The Florida House has overwhelmingly approved a ban against sanctuary policies. President Trump’s disparaging comments about Haiti, El Salvador and African countries fueled an already contentious debate on the bill. Trump reportedly referred to the areas as "s***hole countries."
House Bill 9 would force local governments to comply with otherwise voluntary requests from federal immigration officials. Sponsors named it the Rule of Law Adherence Act. But West Palm Beach Democratic Representative Al Jacquet says the measure might not pass constitutional muster.
“Let’s talk about the rule of law. What we’re proposing to do today has already been determined to be against our constitution!” Jacquet said.
A federal judge struck down portions of a similar law in Texas after cities sued.
Jacquet's parents are from Haiti and he spent part of his childhood there. He spoke at length against the bill, speaking in both English and Haitian Creole.
Hispanic lawmakers and community organizations vocally opposed the measure, as they have in past years. But after President Trump ridiculed immigrants from Haiti, El Salvador and African countries, Florida democrats railed against the bill which they say reflects Trump’s policies. And they accused Republicans of capitalizing on the conflict to fuel campaigns for higher office. Bill sponsor Larry Metz, a Groveland Republican, denies this.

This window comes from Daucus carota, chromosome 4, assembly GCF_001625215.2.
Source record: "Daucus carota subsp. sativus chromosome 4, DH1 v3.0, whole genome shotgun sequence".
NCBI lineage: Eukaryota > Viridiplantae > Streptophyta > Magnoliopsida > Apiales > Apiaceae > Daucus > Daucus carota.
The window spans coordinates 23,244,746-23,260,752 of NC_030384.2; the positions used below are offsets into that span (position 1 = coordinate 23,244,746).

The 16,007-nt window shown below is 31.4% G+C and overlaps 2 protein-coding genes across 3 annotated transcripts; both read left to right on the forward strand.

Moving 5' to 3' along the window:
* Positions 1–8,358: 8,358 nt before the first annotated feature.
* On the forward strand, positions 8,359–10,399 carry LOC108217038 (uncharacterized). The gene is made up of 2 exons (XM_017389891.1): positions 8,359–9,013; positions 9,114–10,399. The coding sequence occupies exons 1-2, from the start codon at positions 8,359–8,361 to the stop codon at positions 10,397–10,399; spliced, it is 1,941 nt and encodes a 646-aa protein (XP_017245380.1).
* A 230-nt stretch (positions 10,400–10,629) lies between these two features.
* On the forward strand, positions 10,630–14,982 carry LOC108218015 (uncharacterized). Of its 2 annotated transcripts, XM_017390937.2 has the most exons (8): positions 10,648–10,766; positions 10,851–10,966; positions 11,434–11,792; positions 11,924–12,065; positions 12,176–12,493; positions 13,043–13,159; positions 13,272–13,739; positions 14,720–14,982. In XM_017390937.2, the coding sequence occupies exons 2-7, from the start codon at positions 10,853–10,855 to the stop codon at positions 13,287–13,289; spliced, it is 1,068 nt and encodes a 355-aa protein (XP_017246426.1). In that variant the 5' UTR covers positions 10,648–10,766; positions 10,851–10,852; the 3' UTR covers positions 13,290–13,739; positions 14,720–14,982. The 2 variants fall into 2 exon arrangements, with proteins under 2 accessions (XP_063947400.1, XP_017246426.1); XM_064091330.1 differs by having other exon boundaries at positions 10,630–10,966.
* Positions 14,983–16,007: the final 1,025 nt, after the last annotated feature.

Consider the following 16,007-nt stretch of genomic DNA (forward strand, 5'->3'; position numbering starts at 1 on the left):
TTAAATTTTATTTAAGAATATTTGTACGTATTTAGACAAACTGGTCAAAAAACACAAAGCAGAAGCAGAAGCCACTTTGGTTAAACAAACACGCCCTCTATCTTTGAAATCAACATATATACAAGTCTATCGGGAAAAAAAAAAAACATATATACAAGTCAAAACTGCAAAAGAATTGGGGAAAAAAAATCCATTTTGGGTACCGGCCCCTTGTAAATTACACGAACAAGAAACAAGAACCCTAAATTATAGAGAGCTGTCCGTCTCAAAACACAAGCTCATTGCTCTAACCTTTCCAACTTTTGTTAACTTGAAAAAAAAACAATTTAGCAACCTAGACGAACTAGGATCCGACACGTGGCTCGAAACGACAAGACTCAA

“Are we really trying to just serve up red meat in an election year? Or perhaps the bill is intended to help people to run for higher office? It’s just chest-thumping? I want you to know the genesis of this bill has nothing to do with that,” Metz said.
Metz says he wrote the bill after an undocumented immigrant fatally shot a woman in San Francisco. But with an election year coming up fast, priorities and motivations will likely change for some lawmakers. Three House members are running for attorney general, and Speaker Richard Corcoran is expected to run for governor. He recently released a campaign-style ad outlining his support for House Bill 9.
Meanwhile, the measure faces an uphill battle in the Senate: it hasn't had a single hearing yet.